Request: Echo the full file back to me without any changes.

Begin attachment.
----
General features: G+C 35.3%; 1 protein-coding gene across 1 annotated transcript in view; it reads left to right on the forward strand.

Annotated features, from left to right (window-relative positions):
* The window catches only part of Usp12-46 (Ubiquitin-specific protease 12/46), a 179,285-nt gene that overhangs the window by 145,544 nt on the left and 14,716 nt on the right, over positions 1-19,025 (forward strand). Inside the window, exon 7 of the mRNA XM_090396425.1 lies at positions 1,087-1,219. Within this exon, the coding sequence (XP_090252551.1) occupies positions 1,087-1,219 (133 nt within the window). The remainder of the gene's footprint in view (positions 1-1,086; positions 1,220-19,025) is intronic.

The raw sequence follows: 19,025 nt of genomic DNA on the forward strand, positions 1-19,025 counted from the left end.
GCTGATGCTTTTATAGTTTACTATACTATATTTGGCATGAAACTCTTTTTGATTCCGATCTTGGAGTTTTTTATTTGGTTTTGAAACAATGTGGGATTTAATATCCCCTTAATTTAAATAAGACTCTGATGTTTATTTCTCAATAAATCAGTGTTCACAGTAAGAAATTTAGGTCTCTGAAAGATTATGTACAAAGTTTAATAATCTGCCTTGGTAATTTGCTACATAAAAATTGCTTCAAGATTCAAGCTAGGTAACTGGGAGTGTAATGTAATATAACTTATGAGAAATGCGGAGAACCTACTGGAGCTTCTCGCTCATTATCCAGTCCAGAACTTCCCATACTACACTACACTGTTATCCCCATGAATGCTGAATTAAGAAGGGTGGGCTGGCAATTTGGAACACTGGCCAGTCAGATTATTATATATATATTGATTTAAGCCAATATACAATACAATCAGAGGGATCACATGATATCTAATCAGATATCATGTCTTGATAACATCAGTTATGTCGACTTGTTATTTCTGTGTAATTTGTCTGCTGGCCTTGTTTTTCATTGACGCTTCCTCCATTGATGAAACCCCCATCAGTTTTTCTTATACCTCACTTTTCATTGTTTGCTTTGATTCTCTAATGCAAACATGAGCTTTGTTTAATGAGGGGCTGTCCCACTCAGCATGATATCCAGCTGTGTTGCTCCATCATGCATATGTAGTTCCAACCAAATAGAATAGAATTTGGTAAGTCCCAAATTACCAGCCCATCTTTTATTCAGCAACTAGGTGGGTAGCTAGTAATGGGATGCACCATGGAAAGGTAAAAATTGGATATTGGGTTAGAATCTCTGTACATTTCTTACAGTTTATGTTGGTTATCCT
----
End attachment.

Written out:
General features: G+C 35.3%; 1 protein-coding gene across 1 annotated transcript in view; it reads left to right on the forward strand.

Annotated features, from left to right (window-relative positions):
* The window catches only part of Usp12-46 (Ubiquitin-specific protease 12/46), a 179,285-nt gene that overhangs the window by 145,544 nt on the left and 14,716 nt on the right, over positions 1-19,025 (forward strand). Inside the window, exon 7 of the mRNA XM_090396425.1 lies at positions 1,087-1,219. Within this exon, the coding sequence (XP_090252551.1) occupies positions 1,087-1,219 (133 nt within the window). The remainder of the gene's footprint in view (positions 1-1,086; positions 1,220-19,025) is intronic.

The raw sequence follows: 19,025 nt of genomic DNA on the forward strand, positions 1-19,025 counted from the left end.
GCTGATGCTTTTATAGTTTACTATACTATATTTGGCATGAAACTCTTTTTGATTCCGATCTTGGAGTTTTTTATTTGGTTTTGAAACAATGTGGGATTTAATATCCCCTTAATTTAAATAAGACTCTGATGTTTATTTCTCAATAAATCAGTGTTCACAGTAAGAAATTTAGGTCTCTGAAAGATTATGTACAAAGTTTAATAATCTGCCTTGGTAATTTGCTACATAAAAATTGCTTCAAGATTCAAGCTAGGTAACTGGGAGTGTAATGTAATATAACTTATGAGAAATGCGGAGAACCTACTGGAGCTTCTCGCTCATTATCCAGTCCAGAACTTCCCATACTACACTACACTGTTATCCCCATGAATGCTGAATTAAGAAGGGTGGGCTGGCAATTTGGAACACTGGCCAGTCAGATTATTATATATATATTGATTTAAGCCAATATACAATACAATCAGAGGGATCACATGATATCTAATCAGATATCATGTCTTGATAACATCAGTTATGTCGACTTGTTATTTCTGTGTAATTTGTCTGCTGGCCTTGTTTTTCATTGACGCTTCCTCCATTGATGAAACCCCCATCAGTTTTTCTTATACCTCACTTTTCATTGTTTGCTTTGATTCTCTAATGCAAACATGAGCTTTGTTTAATGAGGGGCTGTCCCACTCAGCATGATATCCAGCTGTGTTGCTCCATCATGCATATGTAGTTCCAACCAAATAGAATAGAATTTGGTAAGTCCCAAATTACCAGCCCATCTTTTATTCAGCAACTAGGTGGGTAGCTAGTAATGGGATGCACCATGGAAAGGTAAAAATTGGATATTGGGTTAGAATCTCTGTACATTTCTTACAGTTTATGTTGGTTATCCT